Then I would spend so much time figuring out where we could go with said stroller, because I wanted to avoid places with steps or narrow doors (I couldn't lift the stroller by myself and I was too embarrassed to ask strangers for help—also hi, New Yorkers, please help new moms when you see them huffing and puffing up the subway stairs, okay?). Then I would obsess about the weather, was it too cold to bring the baby out? And by the time I thought I had our adventure planned, the baby would wake up, I would still be in my PJs and it was time to pump yet again.

Slowly, but surely, and mostly thanks to sleep deprivation and isolation, I began to detest this whole new mom life. I've always been a social butterfly. I moved to New York because I craved that non-stop energy the city has and in the years before having my baby I amassed new friends I made through my daily adventures. I would never stop. I would walk everywhere just to take in the scenery and was always on the move.

Now I had this ball and chain attached to me, I thought, that didn't even allow me to make it out of the door to walk the dog. This sucks, I would think regularly, followed by maybe I'm not meant to be a mom after all.


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Sorry, you can’t meet our baby yet

Thank you for understanding. ❤️

In just over three weeks, we will become parents. From then on, our hearts will live outside of our bodies. We will finally understand what everyone tells you about bringing a child into the world.

Lately, the range of emotions and hormones has left me feeling nothing short of my new favorite mom word, "hormotional." I'm sure that's normal though, and something most people start to feel as everything suddenly becomes real.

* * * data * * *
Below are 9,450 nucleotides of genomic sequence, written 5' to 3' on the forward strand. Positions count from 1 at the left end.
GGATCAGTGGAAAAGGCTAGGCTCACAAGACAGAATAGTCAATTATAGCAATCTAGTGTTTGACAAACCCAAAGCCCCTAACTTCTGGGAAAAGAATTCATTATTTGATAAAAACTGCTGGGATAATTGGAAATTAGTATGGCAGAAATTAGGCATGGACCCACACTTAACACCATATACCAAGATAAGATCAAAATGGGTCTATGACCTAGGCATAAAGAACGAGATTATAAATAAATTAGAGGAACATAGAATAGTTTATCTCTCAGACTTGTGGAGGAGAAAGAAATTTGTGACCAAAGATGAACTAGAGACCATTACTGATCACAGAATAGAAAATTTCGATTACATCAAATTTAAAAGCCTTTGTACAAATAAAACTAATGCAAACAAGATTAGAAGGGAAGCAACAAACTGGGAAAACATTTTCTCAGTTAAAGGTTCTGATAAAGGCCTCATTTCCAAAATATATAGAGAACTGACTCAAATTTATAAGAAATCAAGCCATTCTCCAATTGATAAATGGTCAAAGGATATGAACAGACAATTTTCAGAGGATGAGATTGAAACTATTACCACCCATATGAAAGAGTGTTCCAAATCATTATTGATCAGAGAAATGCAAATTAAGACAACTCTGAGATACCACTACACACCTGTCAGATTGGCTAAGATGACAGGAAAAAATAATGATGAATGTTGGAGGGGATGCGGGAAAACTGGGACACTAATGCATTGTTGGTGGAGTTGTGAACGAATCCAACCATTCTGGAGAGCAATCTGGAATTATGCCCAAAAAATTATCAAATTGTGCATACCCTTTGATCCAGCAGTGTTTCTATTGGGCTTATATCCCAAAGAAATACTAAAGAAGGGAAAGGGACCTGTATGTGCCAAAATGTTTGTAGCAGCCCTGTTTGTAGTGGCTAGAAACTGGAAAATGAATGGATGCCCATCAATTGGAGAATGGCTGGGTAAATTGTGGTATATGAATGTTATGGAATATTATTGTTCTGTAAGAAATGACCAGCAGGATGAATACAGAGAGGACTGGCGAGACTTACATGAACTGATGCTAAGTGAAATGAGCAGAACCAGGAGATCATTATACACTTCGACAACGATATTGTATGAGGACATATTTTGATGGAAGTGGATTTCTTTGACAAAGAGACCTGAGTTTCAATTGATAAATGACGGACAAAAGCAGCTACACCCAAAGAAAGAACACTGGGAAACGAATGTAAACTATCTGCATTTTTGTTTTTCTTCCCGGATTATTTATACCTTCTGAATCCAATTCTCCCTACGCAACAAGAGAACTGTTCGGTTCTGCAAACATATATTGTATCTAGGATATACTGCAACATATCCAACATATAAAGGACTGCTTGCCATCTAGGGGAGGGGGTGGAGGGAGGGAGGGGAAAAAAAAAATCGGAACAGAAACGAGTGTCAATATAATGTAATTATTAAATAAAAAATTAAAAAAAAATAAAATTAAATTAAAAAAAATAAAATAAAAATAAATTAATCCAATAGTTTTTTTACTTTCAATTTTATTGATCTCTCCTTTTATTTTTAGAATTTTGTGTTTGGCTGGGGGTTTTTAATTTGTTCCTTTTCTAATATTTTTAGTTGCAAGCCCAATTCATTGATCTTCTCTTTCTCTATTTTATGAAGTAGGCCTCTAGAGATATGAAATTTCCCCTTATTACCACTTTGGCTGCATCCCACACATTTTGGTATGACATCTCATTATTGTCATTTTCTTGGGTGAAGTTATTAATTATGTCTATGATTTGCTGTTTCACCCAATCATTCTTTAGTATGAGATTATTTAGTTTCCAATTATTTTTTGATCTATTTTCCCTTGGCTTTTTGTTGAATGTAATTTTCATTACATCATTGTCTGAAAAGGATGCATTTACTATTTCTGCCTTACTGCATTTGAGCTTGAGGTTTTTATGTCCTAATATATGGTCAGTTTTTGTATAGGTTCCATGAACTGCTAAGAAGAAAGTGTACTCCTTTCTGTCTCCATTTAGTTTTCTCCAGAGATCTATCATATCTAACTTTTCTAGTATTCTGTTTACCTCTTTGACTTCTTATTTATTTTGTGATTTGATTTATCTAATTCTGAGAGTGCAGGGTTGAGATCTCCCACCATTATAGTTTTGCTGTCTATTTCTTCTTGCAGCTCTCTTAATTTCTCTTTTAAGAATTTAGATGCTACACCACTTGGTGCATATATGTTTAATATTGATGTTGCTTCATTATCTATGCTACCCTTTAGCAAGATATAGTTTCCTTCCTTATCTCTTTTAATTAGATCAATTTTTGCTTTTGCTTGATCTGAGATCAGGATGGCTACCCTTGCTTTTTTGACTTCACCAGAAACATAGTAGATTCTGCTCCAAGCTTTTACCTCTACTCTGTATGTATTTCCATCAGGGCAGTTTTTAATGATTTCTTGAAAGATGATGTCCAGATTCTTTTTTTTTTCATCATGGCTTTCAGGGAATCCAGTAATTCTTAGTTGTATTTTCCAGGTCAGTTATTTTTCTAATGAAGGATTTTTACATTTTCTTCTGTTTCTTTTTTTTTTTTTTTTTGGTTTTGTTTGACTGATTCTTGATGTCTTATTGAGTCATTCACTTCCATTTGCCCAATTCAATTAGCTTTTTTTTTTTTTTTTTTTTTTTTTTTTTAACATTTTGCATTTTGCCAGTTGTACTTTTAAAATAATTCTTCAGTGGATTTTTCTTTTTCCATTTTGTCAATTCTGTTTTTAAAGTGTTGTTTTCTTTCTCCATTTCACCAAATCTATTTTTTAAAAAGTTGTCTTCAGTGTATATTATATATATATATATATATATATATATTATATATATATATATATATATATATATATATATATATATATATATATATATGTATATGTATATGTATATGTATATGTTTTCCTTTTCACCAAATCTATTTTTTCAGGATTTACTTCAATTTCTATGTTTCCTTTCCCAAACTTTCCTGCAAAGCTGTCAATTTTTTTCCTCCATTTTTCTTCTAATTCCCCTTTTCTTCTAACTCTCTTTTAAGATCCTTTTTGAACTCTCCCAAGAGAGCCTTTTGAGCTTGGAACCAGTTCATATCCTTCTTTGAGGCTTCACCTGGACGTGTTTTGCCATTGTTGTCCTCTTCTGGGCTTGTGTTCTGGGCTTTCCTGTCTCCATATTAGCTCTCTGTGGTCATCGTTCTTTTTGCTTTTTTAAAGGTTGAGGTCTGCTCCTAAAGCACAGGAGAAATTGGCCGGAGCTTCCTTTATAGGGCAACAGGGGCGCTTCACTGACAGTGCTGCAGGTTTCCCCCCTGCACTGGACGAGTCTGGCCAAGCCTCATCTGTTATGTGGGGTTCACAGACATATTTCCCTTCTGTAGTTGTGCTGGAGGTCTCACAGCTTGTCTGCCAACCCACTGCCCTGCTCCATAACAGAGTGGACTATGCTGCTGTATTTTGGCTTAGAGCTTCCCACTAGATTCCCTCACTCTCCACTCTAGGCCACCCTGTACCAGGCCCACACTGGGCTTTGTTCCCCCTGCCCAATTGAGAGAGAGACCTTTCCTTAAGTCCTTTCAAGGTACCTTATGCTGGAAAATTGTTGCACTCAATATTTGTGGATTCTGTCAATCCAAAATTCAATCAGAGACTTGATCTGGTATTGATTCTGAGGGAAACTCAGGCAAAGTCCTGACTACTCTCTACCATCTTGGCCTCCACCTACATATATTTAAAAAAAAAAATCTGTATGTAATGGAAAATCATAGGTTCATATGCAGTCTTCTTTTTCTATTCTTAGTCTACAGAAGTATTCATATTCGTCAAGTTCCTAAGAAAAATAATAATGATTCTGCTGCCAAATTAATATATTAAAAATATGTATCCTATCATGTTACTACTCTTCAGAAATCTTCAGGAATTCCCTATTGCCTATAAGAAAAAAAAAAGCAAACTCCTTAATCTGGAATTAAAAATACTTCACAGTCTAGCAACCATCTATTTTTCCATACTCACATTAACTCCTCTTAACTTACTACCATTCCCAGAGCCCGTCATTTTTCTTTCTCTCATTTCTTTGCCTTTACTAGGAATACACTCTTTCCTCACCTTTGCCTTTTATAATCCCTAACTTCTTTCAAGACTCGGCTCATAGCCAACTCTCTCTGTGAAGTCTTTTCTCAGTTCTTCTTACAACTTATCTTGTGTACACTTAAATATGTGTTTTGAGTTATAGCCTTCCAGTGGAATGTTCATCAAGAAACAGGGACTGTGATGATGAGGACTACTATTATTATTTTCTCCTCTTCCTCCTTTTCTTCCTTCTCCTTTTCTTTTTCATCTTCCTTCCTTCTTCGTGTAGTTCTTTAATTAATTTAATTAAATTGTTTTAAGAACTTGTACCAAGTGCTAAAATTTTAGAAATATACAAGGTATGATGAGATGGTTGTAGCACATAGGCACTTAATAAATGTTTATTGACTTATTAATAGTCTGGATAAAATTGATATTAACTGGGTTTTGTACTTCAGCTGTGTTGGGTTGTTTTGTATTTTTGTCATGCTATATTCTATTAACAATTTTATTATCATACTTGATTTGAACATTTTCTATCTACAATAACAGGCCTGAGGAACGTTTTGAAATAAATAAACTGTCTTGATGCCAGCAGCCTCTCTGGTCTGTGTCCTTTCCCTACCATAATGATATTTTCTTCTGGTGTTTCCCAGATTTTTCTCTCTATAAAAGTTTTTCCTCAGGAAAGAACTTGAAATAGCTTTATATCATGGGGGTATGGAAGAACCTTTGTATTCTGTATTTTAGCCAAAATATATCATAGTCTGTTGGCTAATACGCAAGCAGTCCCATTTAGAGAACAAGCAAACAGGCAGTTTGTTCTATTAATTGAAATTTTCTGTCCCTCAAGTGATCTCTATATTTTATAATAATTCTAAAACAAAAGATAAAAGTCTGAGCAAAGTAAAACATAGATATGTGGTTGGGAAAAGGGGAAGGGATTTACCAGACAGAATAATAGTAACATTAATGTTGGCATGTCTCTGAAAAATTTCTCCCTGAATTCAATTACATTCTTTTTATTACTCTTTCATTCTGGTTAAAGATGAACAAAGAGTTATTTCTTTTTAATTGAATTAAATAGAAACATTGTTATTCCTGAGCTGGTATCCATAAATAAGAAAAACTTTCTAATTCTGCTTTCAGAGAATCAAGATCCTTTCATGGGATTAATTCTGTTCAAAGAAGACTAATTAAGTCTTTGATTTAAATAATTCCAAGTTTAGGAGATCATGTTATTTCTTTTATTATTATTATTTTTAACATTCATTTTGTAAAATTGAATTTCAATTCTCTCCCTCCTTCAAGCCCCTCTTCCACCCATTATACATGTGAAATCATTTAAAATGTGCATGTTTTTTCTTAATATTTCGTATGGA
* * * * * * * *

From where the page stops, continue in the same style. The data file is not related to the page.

Our bags are mostly packed, diaper bag ready, and birth plan in place. Now it's essentially a waiting game. We're finishing up our online childbirth classes which I must say are quite informational and sometimes entertaining. But in between the waiting and the classes, we've had to think about how we're going to handle life after baby's birth.

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I don't mean thinking and planning about the lack of sleep, feeding schedule, or just the overall changes a new baby is going to bring. I'm talking about how we're going to handle excited family members and friends who've waited just as long as we have to meet our child. That sentence sounds so bizarre, right? How we're going to handle family and friends? That sentence shouldn't even have to exist.

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Errands and showers are not self-care for moms

Thinking they are is what's burning moms out.

A friend and I bump into each other at Target nearly every time we go. We don't pre-plan this; we must just be on the same paper towel use cycle or something. Really, I think there was a stretch where I saw her at Target five times in a row.

We've turned it into a bit of a running joke. "Yeah," I say sarcastically, "We needed paper towels so you know, I had to come to Target… for two hours of alone time."

She'll laugh and reply, "Oh yes, we were out of… um… paper clips. So here I am, shopping without the kids. Heaven!"

Now don't get me wrong. I adore my trips to Target (and based on the fullness of my cart when I leave, I am pretty sure Target adores my trips there, too).

But my little running joke with my friend is actually a big problem. Because why is the absence of paper towels the thing that prompts me to get a break? And why on earth is buying paper towels considered a break for moms?